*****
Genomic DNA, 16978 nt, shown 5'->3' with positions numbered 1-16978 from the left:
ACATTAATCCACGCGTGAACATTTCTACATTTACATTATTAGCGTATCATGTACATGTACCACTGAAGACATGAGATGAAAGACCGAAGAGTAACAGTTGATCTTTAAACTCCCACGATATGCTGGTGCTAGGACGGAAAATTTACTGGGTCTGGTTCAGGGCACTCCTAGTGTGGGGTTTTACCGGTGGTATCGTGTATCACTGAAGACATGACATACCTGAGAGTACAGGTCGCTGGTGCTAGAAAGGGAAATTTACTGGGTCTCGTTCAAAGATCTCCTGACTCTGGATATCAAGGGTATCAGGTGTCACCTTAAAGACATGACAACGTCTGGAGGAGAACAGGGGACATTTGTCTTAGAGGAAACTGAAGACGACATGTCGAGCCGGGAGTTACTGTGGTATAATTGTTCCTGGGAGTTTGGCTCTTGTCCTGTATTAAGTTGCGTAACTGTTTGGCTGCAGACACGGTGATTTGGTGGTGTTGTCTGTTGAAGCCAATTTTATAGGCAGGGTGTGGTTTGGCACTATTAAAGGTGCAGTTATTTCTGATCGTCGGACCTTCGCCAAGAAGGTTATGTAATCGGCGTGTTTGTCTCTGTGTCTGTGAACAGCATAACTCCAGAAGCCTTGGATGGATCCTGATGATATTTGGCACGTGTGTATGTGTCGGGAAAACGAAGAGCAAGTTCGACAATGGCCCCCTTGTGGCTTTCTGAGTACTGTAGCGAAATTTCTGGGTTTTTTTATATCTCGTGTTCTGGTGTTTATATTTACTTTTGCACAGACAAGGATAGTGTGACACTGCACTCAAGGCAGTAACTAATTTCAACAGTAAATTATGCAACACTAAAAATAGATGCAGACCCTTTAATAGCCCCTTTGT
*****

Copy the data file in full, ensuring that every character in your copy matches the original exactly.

Genomic DNA, 16978 nt, shown 5'->3' with positions numbered 1-16978 from the left:
ACATTAATCCACGCGTGAACATTTCTACATTTACATTATTAGCGTATCATGTACATGTACCACTGAAGACATGAGATGAAAGACCGAAGAGTAACAGTTGATCTTTAAACTCCCACGATATGCTGGTGCTAGGACGGAAAATTTACTGGGTCTGGTTCAGGGCACTCCTAGTGTGGGGTTTTACCGGTGGTATCGTGTATCACTGAAGACATGACATACCTGAGAGTACAGGTCGCTGGTGCTAGAAAGGGAAATTTACTGGGTCTCGTTCAAAGATCTCCTGACTCTGGATATCAAGGGTATCAGGTGTCACCTTAAAGACATGACAACGTCTGGAGGAGAACAGGGGACATTTGTCTTAGAGGAAACTGAAGACGACATGTCGAGCCGGGAGTTACTGTGGTATAATTGTTCCTGGGAGTTTGGCTCTTGTCCTGTATTAAGTTGCGTAACTGTTTGGCTGCAGACACGGTGATTTGGTGGTGTTGTCTGTTGAAGCCAATTTTATAGGCAGGGTGTGGTTTGGCACTATTAAAGGTGCAGTTATTTCTGATCGTCGGACCTTCGCCAAGAAGGTTATGTAATCGGCGTGTTTGTCTCTGTGTCTGTGAACAGCATAACTCCAGAAGCCTTGGATGGATCCTGATGATATTTGGCACGTGTGTATGTGTCGGGAAAACGAAGAGCAAGTTCGACAATGGCCCCCTTGTGGCTTTCTGAGTACTGTAGCGAAATTTCTGGGTTTTTTTATATCTCGTGTTCTGGTGTTTATATTTACTTTTGCACAGACAAGGATAGTGTGACACTGCACTCAAGGCAGTAACTAATTTCAACAGTAAATTATGCAACACTAAAAATAGATGCAGACCCTTTAATAGCCCCTTTGT